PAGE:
In Earth science disciplines, potamology is the scientific study of rivers, while limnology is the study of inland waters in general.
A river begins at a source (or more often several sources) which is usually a watershed, drains all the streams in its drainage basin, follows a watercourse, and ends either at a mouth or mouths which could be a confluence, river delta, etc. The water in a river is usually confined to a channel, made up of a stream bed between banks. In larger rivers, there is often also a wider floodplain shaped by floodwaters over-topping the channel. Floodplains may be very wide in relation to the size of the river channel. This distinction between river channel and floodplain can be blurred, especially in urban areas where the floodplain of a river channel can become greatly developed by housing and industry.
The terms "upriver" and "downriver" refer to the direction towards the source of the river and towards the mouth of the river, respectively.
Rivers can flow down mountains and hills through valleys and can create canyons or gorges, especially when traversing plains. The river channel typically contains a single stream, but some rivers flow as several interconnecting streams, producing a braided river, which occur on peneplains and some of the larger river deltas. Anastamosing rivers are similar to braided rivers and are quite rare; they have multiple sinuous channel – one carrying large volumes of sediment. There are rare cases of river bifurcation in which a river divides into distributaries, and the resultant flows end in different seas. An example is the Nerodime River in Kosovo.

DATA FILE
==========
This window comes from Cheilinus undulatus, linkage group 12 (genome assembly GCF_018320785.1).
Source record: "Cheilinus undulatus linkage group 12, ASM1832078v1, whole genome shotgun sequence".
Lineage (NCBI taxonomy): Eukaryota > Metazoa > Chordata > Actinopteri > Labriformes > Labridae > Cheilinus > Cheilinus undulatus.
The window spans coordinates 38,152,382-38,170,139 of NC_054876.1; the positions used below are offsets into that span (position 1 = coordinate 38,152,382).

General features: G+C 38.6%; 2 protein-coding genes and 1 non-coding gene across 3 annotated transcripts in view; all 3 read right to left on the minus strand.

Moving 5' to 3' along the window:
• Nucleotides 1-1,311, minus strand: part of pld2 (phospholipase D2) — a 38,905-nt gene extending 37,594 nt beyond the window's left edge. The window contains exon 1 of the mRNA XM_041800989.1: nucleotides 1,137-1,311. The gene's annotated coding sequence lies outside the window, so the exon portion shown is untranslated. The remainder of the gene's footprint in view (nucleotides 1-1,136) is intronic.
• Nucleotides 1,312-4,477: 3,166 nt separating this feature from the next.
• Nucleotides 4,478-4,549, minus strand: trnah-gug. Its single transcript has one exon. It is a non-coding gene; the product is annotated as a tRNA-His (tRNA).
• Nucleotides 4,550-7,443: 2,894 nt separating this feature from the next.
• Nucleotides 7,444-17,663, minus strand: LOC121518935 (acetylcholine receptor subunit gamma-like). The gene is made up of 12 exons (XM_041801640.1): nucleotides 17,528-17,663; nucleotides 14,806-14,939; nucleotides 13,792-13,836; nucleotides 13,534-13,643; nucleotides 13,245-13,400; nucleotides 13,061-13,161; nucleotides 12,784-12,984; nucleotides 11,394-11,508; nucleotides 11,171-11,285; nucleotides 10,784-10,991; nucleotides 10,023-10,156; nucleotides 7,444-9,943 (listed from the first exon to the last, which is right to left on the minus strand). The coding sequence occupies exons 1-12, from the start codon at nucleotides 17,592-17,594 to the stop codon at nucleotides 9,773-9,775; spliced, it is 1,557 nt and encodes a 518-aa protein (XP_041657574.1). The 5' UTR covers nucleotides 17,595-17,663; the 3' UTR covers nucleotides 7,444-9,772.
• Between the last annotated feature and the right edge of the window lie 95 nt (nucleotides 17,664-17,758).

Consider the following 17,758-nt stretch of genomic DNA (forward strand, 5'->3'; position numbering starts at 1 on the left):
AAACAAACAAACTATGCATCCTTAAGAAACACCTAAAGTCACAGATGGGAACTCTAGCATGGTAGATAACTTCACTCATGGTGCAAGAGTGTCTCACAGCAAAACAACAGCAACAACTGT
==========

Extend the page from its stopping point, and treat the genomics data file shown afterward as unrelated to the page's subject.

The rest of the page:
A river flowing in its channel is a source of energy that acts on the river channel to change its shape and form. In 1757, German hydrologist Albert Brahms empirically observed that the submerged weight of objects that may be carried away by a river is proportional to the sixth power of the river flow speed. This formulation is also sometimes called Airy's law. Thus, if the speed of flow is doubled, the flow would dislodge objects with 64 times as much submerged weight. In mountainous torrential zones, this can be seen as erosion channels through hard rocks and the creation of sands and gravels from the destruction of larger rocks. A river valley that was created from a U-shaped glaciated valley can often easily be identified by the V-shaped channel that it has carved.
In the middle reaches where a river flows over flatter land, meanders may form through erosion of the river banks and deposition on the inside of bends. Sometimes the river will cut off a loop, shortening the channel and forming an oxbow lake or billabong. Rivers that carry large amounts of sediment may develop conspicuous deltas at their mouths. Rivers whose mouths are in saline tidal waters may form estuaries.